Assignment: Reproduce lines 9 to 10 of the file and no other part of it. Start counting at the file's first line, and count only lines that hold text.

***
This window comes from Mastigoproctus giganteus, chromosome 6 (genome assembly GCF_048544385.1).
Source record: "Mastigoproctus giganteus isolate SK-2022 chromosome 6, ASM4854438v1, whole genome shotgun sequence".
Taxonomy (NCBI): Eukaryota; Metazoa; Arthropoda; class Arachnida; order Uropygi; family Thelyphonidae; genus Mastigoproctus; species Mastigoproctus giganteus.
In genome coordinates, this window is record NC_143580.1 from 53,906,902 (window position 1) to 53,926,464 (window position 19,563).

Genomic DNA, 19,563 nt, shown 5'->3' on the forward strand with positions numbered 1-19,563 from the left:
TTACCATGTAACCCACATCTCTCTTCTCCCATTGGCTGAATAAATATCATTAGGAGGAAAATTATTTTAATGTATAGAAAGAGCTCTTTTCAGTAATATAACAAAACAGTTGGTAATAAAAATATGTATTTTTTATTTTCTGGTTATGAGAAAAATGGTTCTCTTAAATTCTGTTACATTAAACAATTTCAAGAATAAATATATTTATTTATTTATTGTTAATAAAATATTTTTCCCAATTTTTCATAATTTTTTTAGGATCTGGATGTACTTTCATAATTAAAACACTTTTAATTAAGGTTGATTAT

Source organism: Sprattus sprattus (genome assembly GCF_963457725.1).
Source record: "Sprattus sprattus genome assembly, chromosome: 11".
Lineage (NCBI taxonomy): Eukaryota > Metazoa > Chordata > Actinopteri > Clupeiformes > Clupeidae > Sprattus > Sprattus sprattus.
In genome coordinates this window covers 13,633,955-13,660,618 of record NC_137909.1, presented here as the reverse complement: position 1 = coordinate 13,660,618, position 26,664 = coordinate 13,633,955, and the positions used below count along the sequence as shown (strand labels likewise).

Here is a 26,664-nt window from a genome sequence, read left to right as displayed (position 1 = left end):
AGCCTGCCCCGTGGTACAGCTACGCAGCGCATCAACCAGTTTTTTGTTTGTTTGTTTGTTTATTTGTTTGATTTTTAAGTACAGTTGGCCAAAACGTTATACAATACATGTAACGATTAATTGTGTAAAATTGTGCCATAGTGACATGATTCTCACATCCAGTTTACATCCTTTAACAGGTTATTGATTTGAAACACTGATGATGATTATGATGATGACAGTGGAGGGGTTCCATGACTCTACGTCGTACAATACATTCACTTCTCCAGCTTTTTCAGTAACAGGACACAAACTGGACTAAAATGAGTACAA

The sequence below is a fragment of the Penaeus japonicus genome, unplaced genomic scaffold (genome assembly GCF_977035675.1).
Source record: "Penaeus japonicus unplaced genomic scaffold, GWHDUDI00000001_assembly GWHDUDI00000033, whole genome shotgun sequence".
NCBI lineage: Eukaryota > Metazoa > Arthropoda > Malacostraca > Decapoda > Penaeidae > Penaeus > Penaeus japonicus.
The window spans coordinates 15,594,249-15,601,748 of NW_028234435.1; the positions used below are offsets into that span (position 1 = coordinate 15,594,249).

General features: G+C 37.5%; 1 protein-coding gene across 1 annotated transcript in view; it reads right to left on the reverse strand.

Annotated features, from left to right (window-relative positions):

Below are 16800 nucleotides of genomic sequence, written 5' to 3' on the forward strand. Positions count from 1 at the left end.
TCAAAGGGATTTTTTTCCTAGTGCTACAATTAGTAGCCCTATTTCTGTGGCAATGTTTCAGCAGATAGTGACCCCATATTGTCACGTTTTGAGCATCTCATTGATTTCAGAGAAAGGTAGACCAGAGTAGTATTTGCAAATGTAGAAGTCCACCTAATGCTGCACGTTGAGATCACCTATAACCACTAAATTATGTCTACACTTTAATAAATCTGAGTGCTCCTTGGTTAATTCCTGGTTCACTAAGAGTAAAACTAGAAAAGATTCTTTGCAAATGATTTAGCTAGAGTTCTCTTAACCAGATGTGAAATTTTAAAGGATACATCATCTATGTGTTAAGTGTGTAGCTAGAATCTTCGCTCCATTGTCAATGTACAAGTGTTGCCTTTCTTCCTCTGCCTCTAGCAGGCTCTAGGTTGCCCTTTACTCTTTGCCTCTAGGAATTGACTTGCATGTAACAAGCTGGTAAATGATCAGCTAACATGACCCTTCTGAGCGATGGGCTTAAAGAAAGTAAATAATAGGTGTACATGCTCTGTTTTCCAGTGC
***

Lineage (NCBI taxonomy): Eukaryota > Metazoa > Chordata > Actinopteri > Clupeiformes > Clupeidae > Sprattus > Sprattus sprattus.
In genome coordinates this window covers 13,633,955-13,660,618 of record NC_137909.1, presented here as the reverse complement: position 1 = coordinate 13,660,618, position 26,664 = coordinate 13,633,955, and the positions used below count along the sequence as shown (strand labels likewise).